Every issue I try to identify a unifying thread or a shared impulse in the stories to write about in the editor’s note. This one was eluding me. What did a photo essay about domestic workers, a film about the oldest Portuguese language newspaper in the country, a podcast about an immigrant Lutheran congregation, a photo camp for high school students, and the last installment of our web series American Sueño have in common?
Then it came to me, like the voice from the corn in Field of Dreams, “This is what Newark looks like.”
The voice was actually Shana Russell, who wrote this issue’s terrific essays on Ursula Simone De Assis and Maricela Bendito. She was looking over my shoulder as I was scrolling through the issue. “This is Newark; immigrant and African-American histories coming together.”
This is the story of post-industrial cities across the country. It is an important story, a complicated story, an evolving story. And now more than ever a story that demands our attention.
37 VOICES is a photo essay documenting how in one of the wealthiest states in the country a disturbingly large number of working people are struggling to get by.
LUSO-AMERICANO is a short film about the largest Portuguese-language newspaper in the United States, and how it keeps a community connected.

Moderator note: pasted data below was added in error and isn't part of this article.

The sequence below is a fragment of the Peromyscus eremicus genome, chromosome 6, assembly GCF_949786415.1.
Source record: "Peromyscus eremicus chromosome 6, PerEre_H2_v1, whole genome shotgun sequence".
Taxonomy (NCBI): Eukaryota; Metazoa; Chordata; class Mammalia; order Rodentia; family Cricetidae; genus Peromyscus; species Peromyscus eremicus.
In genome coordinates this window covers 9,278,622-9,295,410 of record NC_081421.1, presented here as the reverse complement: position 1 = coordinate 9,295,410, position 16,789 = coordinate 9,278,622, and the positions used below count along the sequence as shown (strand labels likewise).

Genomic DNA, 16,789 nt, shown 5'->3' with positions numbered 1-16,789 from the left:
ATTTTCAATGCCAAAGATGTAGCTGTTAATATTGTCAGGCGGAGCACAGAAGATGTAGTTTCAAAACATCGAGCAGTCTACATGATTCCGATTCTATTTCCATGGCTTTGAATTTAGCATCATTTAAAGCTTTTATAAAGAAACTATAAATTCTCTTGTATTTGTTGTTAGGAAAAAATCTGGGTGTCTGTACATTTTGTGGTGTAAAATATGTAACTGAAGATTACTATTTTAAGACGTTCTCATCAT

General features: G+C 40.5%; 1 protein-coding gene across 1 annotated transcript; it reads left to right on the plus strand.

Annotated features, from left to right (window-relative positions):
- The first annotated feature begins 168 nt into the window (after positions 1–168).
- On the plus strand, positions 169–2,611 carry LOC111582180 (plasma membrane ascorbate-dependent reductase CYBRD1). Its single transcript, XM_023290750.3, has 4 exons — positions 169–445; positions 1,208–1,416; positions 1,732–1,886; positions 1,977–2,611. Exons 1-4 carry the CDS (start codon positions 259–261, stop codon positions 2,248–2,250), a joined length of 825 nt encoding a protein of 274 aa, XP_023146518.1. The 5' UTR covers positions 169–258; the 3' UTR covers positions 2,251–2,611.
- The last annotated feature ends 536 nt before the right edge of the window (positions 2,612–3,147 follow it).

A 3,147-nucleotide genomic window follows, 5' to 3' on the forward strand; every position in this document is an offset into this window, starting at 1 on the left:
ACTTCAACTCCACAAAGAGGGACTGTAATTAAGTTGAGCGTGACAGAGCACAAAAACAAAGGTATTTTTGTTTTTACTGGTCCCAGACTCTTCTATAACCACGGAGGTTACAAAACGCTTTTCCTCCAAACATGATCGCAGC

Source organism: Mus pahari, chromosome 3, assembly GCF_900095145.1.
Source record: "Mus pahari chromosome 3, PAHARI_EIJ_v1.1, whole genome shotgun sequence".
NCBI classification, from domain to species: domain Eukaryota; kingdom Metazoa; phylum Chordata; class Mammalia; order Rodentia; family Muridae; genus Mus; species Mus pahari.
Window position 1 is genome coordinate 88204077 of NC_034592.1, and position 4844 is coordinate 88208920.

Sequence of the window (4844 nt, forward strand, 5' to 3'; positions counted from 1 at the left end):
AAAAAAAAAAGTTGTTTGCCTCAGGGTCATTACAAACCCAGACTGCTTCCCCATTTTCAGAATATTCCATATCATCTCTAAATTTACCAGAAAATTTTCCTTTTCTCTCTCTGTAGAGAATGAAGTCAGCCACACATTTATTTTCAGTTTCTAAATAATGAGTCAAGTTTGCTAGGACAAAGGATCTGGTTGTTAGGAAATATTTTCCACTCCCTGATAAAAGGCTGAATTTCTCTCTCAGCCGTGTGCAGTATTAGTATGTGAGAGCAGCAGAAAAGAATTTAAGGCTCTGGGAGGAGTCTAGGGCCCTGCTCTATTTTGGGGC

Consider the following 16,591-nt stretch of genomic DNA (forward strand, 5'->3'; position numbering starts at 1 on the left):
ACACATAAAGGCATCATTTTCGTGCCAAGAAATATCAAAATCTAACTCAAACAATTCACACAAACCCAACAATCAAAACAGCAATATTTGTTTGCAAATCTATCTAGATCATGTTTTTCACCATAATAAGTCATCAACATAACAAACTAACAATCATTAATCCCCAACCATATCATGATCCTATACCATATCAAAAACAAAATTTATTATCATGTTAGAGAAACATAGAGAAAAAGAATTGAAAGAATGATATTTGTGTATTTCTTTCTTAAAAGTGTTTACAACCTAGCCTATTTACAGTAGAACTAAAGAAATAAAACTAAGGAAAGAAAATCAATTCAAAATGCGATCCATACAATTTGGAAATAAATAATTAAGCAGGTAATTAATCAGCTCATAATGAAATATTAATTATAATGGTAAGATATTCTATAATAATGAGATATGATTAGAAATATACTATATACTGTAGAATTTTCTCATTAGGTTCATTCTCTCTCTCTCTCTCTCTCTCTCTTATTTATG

In PICTURING NEWARK, sixteen young photographers share their vision of life in Newark through a National Geographic Photo Camp.
ACT OF FAITH is an audio story about St. Stephen’s Grace Community, a church that puts into practice what its pastor preaches from the pulpit.
AMERICAN SUEÑO: ONWARD is the final installment of our web series about undocumented immigrant Marisol Conde Hernandez and her family. The series began in the wake of President Obama’s expansion of the Deferred Action for Childhood Arrival (DACA) program in November 2014. As DACA worked its way through the courts we followed Marisol as she worked her way through law school.
This will be the last episode of American Sueño, because while the fate of DACA still hangs in the balance, Marisol, against all odds, was admitted to the bar this November and is now a practicing attorney in New Jersey. Kudos to Marisol and her family for this epic achievement!